# Math Help - Spring mass problems

1. ## Spring mass problems

Hi. So...

Suppose that an object weighing 4lbs stretches a spring 2 inches. The object is displaced an additional six inches below the equilibrium position and then released. The object is in a medium that exerts a damping force nemuerically equal to 2 times the instantaneous velocity. Determine the equation of motion.

So, Here I know that since F=ks by Hooke's Law, we can determine k as follows:

$4=k(\frac{1}{6})\Rightarrow{k}=24$.

Now, since from newton's second law we know that $F=ma$, where $m=W/g=8/32=1/4$ and $a=\frac{d^2x}{dt^2}$ and we can equate this to the sum of the restoring force of the spring and the resistant force of the medium so that

$\frac{1}{4}\frac{d^2x}{dt^2}=-24x-2\frac{dx}{dt}$

Am I on the right track?

2. Originally Posted by VonNemo19
Hi. So...

Suppose that an object weighing 4lbs stretches a spring 2 inches. The object is displaced an additional six inches below the equilibrium position and then released. The object is in a medium that exerts a damping force nemuerically equal to 2 times the instantaneous velocity. Determine the equation of motion.

So, Here I know that since F=ks by Hooke's Law, we can determine k as follows:

$4=k(\frac{1}{6})\Rightarrow{k}=24$.

Now, since from newton's second law we know that $F=ma$, where $m=W/g=8/32=1/4$ and $a=\frac{d^2x}{dt^2}$ and we can equate this to the sum of the restoring force of the spring and the resistant force of the medium so that

$\frac{1}{4}\frac{d^2x}{dt^2}=-24x-2\frac{dx}{dt}$

Am I on the right track?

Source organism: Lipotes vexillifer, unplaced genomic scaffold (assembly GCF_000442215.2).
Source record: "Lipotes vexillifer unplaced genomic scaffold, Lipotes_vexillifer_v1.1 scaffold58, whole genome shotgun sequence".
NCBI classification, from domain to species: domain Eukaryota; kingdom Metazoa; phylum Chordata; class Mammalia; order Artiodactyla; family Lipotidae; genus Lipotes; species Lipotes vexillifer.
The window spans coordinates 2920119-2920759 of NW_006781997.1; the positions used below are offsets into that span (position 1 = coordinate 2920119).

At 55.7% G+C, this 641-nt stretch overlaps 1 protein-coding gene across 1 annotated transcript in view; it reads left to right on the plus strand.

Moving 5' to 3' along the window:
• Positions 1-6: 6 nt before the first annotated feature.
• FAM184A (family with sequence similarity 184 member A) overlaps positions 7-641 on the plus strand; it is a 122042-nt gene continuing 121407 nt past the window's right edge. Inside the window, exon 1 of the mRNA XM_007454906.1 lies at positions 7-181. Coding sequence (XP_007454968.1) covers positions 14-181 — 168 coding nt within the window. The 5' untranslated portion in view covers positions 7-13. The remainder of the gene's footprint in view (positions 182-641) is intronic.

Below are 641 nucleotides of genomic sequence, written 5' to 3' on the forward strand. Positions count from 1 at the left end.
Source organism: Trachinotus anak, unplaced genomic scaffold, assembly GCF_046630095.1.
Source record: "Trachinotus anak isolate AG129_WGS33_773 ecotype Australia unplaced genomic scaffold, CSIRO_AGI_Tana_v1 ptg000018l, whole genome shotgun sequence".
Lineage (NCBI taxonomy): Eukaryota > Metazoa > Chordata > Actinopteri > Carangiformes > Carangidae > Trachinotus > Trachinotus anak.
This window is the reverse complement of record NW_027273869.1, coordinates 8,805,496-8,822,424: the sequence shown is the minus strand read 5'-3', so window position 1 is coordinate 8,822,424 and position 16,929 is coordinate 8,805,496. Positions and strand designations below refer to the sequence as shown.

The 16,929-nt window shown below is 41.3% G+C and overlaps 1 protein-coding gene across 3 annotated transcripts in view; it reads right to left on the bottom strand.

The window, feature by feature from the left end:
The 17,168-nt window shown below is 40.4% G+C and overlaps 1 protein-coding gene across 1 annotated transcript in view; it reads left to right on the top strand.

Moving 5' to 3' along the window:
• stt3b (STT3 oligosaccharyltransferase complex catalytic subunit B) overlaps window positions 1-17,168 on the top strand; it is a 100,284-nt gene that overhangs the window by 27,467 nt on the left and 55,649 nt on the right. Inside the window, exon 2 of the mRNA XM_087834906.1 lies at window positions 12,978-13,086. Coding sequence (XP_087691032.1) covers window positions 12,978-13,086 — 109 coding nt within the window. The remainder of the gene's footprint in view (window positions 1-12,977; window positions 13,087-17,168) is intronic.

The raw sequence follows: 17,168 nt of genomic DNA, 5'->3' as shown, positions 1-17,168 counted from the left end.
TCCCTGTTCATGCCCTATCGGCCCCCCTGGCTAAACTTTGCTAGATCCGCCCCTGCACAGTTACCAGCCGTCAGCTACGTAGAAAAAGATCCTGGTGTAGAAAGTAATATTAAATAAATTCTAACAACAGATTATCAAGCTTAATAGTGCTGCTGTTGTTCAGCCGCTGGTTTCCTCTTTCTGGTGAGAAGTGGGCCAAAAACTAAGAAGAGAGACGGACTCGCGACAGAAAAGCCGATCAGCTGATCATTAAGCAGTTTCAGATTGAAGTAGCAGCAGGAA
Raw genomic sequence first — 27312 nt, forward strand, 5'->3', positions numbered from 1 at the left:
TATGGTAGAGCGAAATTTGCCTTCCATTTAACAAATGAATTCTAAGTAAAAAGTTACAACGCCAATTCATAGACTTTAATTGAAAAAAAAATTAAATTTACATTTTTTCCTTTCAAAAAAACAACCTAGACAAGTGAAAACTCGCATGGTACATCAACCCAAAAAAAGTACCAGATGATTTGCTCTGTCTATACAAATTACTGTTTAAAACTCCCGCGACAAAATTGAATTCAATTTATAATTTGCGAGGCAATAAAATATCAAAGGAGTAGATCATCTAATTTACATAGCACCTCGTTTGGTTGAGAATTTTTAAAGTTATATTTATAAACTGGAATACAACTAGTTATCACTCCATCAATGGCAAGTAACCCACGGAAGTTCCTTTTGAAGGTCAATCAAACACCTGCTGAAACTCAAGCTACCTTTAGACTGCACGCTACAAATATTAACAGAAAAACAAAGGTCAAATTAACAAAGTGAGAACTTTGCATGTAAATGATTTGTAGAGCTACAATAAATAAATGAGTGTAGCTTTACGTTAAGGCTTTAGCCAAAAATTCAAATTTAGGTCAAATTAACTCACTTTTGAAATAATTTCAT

Yes the only thing I see that needs any attention is the term

$\displaystyle -2\frac{dx}{dt}$ we really need absolute values because it causes resistance in both directions (both up and down) so

$\displaystyle -2\bigg|\frac{dx}{dt}\bigg|$

This is incorrect. Please see Halls post #4 below to see the error in my logic.
Thanks again

3. Originally Posted by VonNemo19
Hi. So...

Suppose that an object weighing 4lbs stretches a spring 2 inches. The object is displaced an additional six inches below the equilibrium position and then released. The object is in a medium that exerts a damping force nemuerically equal to 2 times the instantaneous velocity. Determine the equation of motion.

So, Here I know that since F=ks by Hooke's Law, we can determine k as follows:

$4=k(\frac{1}{6})\Rightarrow{k}=24$.

Now, since from newton's second law we know that $F=ma$, where $m=W/g=8/32=1/4$ and $a=\frac{d^2x}{dt^2}$ and we can equate this to the sum of the restoring force of the spring and the resistant force of the medium so that

$\frac{1}{4}\frac{d^2x}{dt^2}=-24x-2\frac{dx}{dt}$

Am I on the right track?
Two corrections:
1) Edit: Okay, that one was right. (2 in = 1/6 ft.)

2) The weight is given as 4 lb, not 8 lb. So $m=W/g=4/32$.

-Dan

@ VonNemo19 You should really put units on the numbers you are reporting. It's just a good habit.

4. Originally Posted by TheEmptySet
Yes the only thing I see that needs any attention is the term

$\displaystyle -2\frac{dx}{dt}$ we really need absolute values because it causes resistance in both directions (both up and down) so

$\displaystyle -2\bigg|\frac{dx}{dt}\bigg|$
No, $-2\frac{dx}{dt}$ precisely because "it causes resistance in both directions (both up and down)", if the motion is upward, dx/dt> 0 so that -2(dx/dt) is negative (opposite the motion) and if the motion is downward, dx/dt< 0 so that -2(dx/dt) is positive, again opposite the motion. If you used -2|dx/dt|, when the motion was downward, the resistance force would also be dowhward!